Microsoft Hopes to Turn a Silverlight on Flash

Opinion: Microsoft's new DLR (Dynamic Language Runtime) is but one element in the company's push to unseat rival Adobe as a key choice for outfitting Web developers and designers with the tools they need.

Microsoft has made good on its promise to better host dynamic languages on its Common Language Runtime. Indeed, the company went a step further and delivered a whole new platform for supporting dynamic languages: the DLR (Dynamic Language Runtime).

Its not just the DLR concept thats cool, but also the underlying shared type system that enables different dynamic languages essentially to talk to each other and use common components. You had to wonder what Microsoft had cooking in that department, particularly after hiring John Lam, an expert in the Ruby language and developer of the creator of the RubyCLR bridge between the Ruby language and the Microsoft CLR.

This hiring came only months after Lam told me he admired the work Microsoft was doing in the area of dynamic languages, but that working for the software giant was logistically difficult as he was a native Canadian and was reluctant to uproot his family.

But uproot he did and now Microsoft has an implementation of Ruby running on its DLR, which is a software layer that runs atop the companys CLR, said Jim Hugunin, a development lead on the Microsoft CLR team and the man behind the DLR idea.

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Ruby support on DLR is a major deal for the dynamic language community. Yet an even greater deal would be support for the popular Ruby on Rails framework, many said.

Meanwhile, Hugunin said he came to Microsoft in 2004 to make the CLR a better platform for dynamic languages. His vision set the stage for the DLR. In fact, Hugunin spoke with eWEEK back in August at Microsofts Lang.Net symposium, where he laid out Microsofts strategy to take lessons learned from delivering Hugunins own IronPython implementation of the Python language onto the .Net platform and using those to ease the implementation of other dynamic languages onto the platform.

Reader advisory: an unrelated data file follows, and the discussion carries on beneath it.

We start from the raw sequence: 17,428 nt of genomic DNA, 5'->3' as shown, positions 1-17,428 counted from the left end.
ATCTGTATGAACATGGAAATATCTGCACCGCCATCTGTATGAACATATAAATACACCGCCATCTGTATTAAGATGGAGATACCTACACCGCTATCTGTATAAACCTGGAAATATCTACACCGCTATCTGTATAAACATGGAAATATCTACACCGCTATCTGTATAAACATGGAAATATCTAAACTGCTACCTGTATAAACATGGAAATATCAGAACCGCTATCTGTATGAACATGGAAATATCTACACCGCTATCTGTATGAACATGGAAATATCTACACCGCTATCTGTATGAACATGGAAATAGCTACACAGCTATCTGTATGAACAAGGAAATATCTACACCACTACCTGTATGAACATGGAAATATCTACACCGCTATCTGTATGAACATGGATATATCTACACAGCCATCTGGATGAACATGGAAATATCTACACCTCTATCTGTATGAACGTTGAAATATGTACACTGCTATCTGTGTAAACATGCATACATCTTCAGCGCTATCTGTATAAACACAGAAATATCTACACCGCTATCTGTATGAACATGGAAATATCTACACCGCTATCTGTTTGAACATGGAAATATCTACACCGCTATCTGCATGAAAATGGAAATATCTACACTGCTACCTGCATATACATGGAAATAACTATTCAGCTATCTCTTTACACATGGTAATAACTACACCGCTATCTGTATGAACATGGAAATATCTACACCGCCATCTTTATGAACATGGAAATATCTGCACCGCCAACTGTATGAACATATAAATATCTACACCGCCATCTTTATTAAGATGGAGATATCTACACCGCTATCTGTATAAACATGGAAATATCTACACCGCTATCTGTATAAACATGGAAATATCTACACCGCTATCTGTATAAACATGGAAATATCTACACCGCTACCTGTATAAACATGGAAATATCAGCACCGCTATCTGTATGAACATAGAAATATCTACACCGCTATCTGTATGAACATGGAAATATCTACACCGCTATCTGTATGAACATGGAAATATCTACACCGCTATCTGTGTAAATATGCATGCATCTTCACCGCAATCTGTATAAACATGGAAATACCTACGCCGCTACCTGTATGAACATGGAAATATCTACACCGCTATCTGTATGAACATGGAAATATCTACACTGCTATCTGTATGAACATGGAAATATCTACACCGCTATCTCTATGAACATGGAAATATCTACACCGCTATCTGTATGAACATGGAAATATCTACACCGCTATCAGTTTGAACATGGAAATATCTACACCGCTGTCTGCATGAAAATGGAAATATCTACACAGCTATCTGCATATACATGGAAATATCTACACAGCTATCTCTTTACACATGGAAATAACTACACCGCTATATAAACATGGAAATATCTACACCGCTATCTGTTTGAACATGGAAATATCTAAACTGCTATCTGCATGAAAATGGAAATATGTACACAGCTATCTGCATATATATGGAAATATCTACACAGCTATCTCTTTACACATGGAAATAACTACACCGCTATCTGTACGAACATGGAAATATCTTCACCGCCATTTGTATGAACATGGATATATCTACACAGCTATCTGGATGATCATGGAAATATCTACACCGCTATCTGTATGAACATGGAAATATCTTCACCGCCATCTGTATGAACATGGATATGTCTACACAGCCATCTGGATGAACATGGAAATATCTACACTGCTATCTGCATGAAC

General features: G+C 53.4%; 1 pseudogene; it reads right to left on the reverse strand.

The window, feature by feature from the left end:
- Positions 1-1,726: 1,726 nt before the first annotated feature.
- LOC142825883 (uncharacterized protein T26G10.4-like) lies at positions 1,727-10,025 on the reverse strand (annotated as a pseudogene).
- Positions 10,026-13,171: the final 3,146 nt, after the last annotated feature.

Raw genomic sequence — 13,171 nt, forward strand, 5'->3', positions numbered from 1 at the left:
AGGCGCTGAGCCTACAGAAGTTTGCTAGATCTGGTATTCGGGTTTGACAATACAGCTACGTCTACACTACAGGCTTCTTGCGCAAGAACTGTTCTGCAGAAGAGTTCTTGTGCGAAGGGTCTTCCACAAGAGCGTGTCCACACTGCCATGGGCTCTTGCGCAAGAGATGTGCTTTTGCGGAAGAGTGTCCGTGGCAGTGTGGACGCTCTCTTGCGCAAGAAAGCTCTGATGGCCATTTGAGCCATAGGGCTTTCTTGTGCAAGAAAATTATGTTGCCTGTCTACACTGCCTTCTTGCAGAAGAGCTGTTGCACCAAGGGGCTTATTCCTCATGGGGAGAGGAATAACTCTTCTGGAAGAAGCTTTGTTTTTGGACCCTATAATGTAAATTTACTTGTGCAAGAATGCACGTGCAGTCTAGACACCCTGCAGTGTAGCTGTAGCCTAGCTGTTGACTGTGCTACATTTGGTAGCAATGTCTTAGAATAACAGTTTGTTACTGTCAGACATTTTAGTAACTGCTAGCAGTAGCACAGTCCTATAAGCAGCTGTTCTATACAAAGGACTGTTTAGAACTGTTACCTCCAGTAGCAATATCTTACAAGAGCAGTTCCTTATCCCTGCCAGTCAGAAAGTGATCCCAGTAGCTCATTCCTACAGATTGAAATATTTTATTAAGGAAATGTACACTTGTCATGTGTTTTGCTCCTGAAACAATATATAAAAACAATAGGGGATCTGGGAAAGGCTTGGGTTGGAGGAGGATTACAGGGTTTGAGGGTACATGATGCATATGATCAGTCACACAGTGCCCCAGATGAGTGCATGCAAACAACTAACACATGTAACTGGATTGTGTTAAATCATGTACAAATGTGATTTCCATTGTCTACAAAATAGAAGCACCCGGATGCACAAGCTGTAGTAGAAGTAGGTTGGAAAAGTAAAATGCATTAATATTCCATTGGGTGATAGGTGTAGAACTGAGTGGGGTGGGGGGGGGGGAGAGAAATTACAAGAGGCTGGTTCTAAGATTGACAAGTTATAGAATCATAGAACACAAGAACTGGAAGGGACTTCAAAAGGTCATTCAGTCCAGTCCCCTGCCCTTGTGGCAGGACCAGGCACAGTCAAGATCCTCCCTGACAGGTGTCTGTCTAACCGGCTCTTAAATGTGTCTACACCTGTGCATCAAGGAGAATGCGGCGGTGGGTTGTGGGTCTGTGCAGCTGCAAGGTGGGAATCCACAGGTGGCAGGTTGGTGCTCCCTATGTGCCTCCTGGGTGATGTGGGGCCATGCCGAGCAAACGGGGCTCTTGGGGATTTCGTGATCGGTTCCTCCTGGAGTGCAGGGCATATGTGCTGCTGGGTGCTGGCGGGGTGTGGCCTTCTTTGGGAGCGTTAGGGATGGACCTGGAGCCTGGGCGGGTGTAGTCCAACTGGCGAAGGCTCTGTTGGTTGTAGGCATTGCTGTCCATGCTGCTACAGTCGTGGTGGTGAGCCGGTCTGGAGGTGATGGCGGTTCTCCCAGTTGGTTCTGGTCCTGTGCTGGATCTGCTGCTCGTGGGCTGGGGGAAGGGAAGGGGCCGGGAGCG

Now Microsoft not only supports Python on the new DLR, but also JavaScript, Ruby and Visual Basic, as well as C#, Lam said.

Whats next? PHP? Perl? Microsofts own PowerShell shell-scripting language? Hugunin said his team is in constant touch with the PowerShell team, but that the first round of DLR support is targeted at languages that are more likely to run in a browser.

Thats because Microsoft is using its Silverlight cross-browser, cross-platform plug-in for delivering the next generation of media experiences and RIAs (Rich Internet Applications) for the Web, as a distribution mechanism for the DLR.

"I think the Silverlight platform goes far beyond any platform weve been able to give them [developers] before," Hugunin said.

So now, as Microsoft showed with its ASP.NET AJAX [Asynchronous JavaScript and XML] offering that it could out-AJAX AJAX—or at least many of the vendors providing AJAX toolsets, the software giant is setting out to prove that it can out-Flash Adobes Flash.

Indeed, Adobe made a move last week that many saw as a shot across the good ship Microsofts bow. Adobe announced the open-sourcing of its Flex Web development environment. A pre-emptive strike. Now Microsoft fires back with its cannons blazing, not only announcing the DLR, but making it and IronPython broadly available to the community via its CodePlex community site and using Microsofts more lenient Microsoft Permissive License as the license for the technology.

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